What to see in San Gimignano
Porta San Giovanni is San Gimignano's most beautiful and impressive gate. It gave access to the city from the south and was the historic access point for those coming from Siena along the stretch of the Via Francigena that passed through the town. Along the main axis Via San Giovanni, on your right you will see the magnificent white façade of Chiesa di San Francesco. Originally the structure was dedicated to Saint John and served also as a shelter for pilgrims and travellers along the Via Francigena. It was transformed into a place of worship dedicated to Saint Francis in 1553, when Franciscan monks moved here after their convent outside of the San Giovanni Gate had been destroyed.
After 150 meters from the Church, on the right there is Campatelli tower-house. It is an 18th century palazzo that encompasses one of the famous towers of San Gimignano. In the early 19th century, the Campatellis, a landowning family of entrepreneurs, acquired the entire building, transforming it into a traditional upper-middle-class house, to which they would come to manage their affairs and the income they received from the lands they owned just outside the town, or to spend their holidays. In 2005, Lydia Campatelli, the last owner of the property, donated the Campatelli Tower-House to FAI on condition that it be opened up to the public, together with the furnishings and the contained within it. The visit begins in the Attic Spaces and the Tower, where you can view the movie A Thousand Years in San Gimignano, which explain you the history of San Gimignano. The visit continues on the piano nobile, which has been remodeled to resemble the way it would have looked in the late 19th century, with original furnishings from the house, to give you the chance to understand the atmosphere of an earlier age.
Going up to the main street you arrive in Piazza della Cisterna, which is the most beautiful and famous piazza in San Gimignano. It is enclosed by a wall of nobility houses and medieval towers, such as Palazzo Razzi, with its splendid two-light mullioned windows; Casa Salvestrini, which at one time was a hospital and is now a hotel; Palazzo Tortoli, Palazzo dei Cortesi and the charming Torre del Diavolo, with the unusual name and its unsettling connection to a mysterious legend.
Along Via del Castello, on you right, just in front of the large building of San Domenico (a former prison), there is the Church of San Lorenzo in Ponte. This Romanesque church was built in 1240. Originally it was next to the drawbridge of the Bishop's castle that gave the name to the church (ponte means bridge).
The church is very simple, both outside and inside. Inside there is a cycle of frescoes depicting scenes of St. Benedict and, on the bottom, a large fresco with Christ in Glory, Virgin and 12 apostles.
Along this street there is also the famous Galleria Continua opened in San Gimignano in 1990 as the result of the initiative of three friends: Mario Cristiani, Lorenzo Fiaschi and Maurizio Rigillo. Occupying a former cinema, Galleria Continua established itself and thrived in an entirely unexpected location, away from the big cities and the ultramodern urban centers, in a town - San Gimignano - steeped in history and timeless. This art gallery was created with the intention of giving continuity to the art strongly embedded on the territory and soon it established itself internationally hosting exhibitions of famous artists coming from all over the world.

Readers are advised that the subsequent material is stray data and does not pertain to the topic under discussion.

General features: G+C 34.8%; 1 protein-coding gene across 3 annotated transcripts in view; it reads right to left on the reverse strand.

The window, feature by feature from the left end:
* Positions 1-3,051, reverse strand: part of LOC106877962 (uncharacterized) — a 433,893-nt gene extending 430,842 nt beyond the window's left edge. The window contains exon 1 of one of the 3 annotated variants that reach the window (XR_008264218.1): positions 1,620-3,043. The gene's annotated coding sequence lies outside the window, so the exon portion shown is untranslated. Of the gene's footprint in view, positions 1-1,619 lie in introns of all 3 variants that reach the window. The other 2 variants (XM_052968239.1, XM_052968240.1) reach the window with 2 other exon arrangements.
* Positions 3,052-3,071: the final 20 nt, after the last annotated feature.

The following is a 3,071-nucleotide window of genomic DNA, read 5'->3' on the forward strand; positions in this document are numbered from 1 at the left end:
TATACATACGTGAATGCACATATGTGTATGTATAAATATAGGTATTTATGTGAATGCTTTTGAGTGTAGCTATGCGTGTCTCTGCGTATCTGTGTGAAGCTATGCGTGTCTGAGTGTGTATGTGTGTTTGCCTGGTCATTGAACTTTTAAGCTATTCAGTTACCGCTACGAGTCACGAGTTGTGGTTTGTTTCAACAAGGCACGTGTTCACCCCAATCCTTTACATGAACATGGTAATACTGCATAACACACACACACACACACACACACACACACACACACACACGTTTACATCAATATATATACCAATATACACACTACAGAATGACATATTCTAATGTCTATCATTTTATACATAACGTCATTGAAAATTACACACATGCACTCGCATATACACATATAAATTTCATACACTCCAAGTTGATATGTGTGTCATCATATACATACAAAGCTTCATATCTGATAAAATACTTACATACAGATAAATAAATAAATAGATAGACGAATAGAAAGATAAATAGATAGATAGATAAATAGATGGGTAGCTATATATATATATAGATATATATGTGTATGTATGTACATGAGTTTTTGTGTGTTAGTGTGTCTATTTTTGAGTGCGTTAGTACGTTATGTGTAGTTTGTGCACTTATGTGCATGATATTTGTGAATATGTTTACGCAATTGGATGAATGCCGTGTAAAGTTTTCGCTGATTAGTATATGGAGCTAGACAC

From Piazza della Cisterna the passageway leads to the Piazza del Duomo, which is still the heart of San Gimignano, just as it was the centre of political and religious life in the Middle Ages. Many important medieval buildings face one another here: On the left side is the Palazzo Nuovo del Potestà with the Loggia del Comune. Beside it is the massive Torre Grossa. However the most imposing building is the Collegiata; it is at the centre, overpowering the piazza with its bulk as it sits on high atop a stairway. Exactly opposite is the Palazzo Vecchio del Potestà with the Torre Rognosa and the Torre Chigi alongside.
The Collegiata, also know as the Duomo, gives its name to the piazza and has been there since the 11th century. It is considered one of the best examples of the Tuscan Romantic Style. There is a breathtaking view of the addition in the interior. Splendid frescoes also completely cover the walls of the three naves, a concentration of priceless works of art. The decorations depict stories from the Bible and the lives of saints. Artists with work here include: Benozzo Gozzoli, Domenico Ghirlandaio, Taddeo di Bartolo, and Jacopo della Quercia, who created the wooden Annunciation. In the right aisle, next to the transept, we find the famous Chapel of St. Fina built in 1468. It is the most precious work of art in the Duomo thanks to its elegant altar by Benedetto da Maiano and to its frescoes by Domenico Ghirlandaio.
To the right of the Collegiata, the Piazza Pecori opens up as a small peaceful piazza connected to the Piazza del Duomo. Here there is the Museum of sacred Art. This museum has recently been reorganized and includes works of art from convents, the Duomo and from churches of the area. The display exhibits remarkable paintings, sculptures, earthenware, rests of funerary monuments, bas-relieves, textiles and silverware. "The Madonna of the Rose", part of a triptych by Bartolo di Fredi, is particularly loved from the inhabitants of San Gimignano.